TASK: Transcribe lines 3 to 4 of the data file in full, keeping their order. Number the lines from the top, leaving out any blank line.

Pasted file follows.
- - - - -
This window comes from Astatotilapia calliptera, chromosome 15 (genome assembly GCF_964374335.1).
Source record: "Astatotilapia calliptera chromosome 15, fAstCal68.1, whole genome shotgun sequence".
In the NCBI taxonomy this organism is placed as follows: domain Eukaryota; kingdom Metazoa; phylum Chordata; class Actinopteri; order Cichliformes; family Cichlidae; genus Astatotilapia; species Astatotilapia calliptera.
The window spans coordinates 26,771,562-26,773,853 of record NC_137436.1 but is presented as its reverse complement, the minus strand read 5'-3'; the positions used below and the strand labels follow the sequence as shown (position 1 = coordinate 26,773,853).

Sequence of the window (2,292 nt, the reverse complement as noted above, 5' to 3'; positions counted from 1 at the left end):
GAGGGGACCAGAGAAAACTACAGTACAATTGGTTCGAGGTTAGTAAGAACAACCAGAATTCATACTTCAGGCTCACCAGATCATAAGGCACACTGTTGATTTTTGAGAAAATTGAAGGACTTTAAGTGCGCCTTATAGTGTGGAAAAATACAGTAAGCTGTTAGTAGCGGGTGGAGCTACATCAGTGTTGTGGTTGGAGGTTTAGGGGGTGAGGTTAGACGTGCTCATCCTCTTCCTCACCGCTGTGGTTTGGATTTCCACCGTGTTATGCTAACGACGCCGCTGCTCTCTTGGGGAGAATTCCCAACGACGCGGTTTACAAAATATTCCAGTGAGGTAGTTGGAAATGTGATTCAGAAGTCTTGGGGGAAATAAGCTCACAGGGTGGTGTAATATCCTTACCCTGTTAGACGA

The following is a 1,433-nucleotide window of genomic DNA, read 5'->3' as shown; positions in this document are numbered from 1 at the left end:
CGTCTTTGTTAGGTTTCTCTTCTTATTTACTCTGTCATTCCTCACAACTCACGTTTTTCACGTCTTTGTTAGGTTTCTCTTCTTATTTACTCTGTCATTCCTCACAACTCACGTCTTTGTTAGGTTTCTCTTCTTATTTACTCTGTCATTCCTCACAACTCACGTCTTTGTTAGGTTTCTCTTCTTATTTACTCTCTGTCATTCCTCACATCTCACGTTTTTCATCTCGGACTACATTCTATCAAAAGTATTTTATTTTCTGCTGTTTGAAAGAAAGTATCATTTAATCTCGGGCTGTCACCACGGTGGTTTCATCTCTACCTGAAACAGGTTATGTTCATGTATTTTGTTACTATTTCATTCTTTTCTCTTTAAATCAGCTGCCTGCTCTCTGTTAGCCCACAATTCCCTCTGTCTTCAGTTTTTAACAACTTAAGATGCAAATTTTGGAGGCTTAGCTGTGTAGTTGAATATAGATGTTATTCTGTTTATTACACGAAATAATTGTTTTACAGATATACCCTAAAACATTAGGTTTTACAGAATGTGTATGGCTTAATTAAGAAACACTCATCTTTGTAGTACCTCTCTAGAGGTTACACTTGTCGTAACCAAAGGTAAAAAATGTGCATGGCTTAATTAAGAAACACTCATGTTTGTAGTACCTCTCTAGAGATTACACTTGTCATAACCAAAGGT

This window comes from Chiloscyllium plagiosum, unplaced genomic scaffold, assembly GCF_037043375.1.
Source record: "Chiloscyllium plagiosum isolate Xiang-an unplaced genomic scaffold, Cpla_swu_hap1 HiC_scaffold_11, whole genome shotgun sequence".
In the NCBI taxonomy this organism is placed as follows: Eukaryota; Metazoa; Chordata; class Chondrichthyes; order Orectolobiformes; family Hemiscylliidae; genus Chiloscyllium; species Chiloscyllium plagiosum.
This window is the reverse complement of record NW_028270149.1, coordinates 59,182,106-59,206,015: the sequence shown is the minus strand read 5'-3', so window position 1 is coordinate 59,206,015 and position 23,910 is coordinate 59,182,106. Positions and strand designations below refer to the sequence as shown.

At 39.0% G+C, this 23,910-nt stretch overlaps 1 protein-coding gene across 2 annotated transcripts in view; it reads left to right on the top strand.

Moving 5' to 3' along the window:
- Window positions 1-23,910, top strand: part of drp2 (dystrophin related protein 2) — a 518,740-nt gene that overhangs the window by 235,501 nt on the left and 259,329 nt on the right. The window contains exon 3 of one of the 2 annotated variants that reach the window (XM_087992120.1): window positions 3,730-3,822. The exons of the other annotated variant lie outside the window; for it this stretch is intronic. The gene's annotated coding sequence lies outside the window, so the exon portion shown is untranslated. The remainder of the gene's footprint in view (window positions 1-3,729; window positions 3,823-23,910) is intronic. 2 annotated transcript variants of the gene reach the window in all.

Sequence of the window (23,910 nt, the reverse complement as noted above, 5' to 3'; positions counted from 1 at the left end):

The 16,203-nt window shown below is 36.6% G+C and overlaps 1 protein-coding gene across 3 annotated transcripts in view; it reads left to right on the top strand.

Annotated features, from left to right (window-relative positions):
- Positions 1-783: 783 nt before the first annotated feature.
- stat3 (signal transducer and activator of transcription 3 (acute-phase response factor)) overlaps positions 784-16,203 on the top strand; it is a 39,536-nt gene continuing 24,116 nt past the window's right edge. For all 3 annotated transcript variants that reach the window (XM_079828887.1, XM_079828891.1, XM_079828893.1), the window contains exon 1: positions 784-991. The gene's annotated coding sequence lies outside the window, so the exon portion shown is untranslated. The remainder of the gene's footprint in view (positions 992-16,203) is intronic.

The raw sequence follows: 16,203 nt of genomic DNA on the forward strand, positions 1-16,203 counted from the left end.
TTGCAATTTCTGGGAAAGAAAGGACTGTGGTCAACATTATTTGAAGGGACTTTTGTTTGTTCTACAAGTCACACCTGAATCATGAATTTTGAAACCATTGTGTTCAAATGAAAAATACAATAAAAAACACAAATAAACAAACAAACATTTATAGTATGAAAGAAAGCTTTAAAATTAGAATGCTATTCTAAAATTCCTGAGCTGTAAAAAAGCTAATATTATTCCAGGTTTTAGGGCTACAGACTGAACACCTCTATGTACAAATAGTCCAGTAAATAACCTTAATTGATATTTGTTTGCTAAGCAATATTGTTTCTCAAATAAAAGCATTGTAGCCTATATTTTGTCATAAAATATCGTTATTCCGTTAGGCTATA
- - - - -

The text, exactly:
In the NCBI taxonomy this organism is placed as follows: domain Eukaryota; kingdom Metazoa; phylum Chordata; class Actinopteri; order Cichliformes; family Cichlidae; genus Astatotilapia; species Astatotilapia calliptera.
The window spans coordinates 26,771,562-26,773,853 of record NC_137436.1 but is presented as its reverse complement, the minus strand read 5'-3'; the positions used below and the strand labels follow the sequence as shown (position 1 = coordinate 26,773,853).